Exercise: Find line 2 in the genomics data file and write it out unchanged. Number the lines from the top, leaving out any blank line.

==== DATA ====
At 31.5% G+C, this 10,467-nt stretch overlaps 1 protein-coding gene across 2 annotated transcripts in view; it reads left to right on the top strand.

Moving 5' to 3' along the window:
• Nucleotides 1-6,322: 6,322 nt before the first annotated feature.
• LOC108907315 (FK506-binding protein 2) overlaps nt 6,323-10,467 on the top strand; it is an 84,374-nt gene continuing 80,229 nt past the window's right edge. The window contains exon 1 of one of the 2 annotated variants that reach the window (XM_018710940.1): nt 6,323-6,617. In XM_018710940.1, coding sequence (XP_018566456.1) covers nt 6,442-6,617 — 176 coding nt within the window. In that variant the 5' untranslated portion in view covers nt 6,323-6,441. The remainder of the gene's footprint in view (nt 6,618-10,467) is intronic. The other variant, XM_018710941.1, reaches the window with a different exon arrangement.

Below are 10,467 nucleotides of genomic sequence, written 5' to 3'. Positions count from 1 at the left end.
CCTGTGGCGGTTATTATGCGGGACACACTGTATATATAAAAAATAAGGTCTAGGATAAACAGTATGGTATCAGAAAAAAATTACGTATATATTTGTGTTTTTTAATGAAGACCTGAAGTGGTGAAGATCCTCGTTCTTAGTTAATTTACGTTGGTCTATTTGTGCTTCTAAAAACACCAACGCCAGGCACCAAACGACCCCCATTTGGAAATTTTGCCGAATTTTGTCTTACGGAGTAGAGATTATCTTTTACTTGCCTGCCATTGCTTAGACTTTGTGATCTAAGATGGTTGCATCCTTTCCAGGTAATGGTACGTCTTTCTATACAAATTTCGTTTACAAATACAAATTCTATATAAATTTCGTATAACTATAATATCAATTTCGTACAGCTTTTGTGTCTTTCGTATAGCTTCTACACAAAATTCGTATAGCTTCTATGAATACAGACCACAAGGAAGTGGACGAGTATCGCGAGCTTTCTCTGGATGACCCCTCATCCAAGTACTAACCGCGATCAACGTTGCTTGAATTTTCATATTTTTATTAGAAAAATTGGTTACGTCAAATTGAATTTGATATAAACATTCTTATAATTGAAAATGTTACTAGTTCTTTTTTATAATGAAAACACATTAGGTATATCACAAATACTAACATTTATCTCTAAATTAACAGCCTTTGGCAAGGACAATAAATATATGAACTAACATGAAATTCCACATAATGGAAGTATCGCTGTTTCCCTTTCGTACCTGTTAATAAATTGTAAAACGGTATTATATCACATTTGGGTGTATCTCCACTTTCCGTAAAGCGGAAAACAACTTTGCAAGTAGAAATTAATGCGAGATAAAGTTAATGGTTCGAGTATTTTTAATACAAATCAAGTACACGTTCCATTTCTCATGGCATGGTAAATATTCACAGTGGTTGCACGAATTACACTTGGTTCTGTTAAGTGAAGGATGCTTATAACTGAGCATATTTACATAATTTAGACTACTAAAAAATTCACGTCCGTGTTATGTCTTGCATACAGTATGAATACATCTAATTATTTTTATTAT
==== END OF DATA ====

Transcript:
Moving 5' to 3' along the window: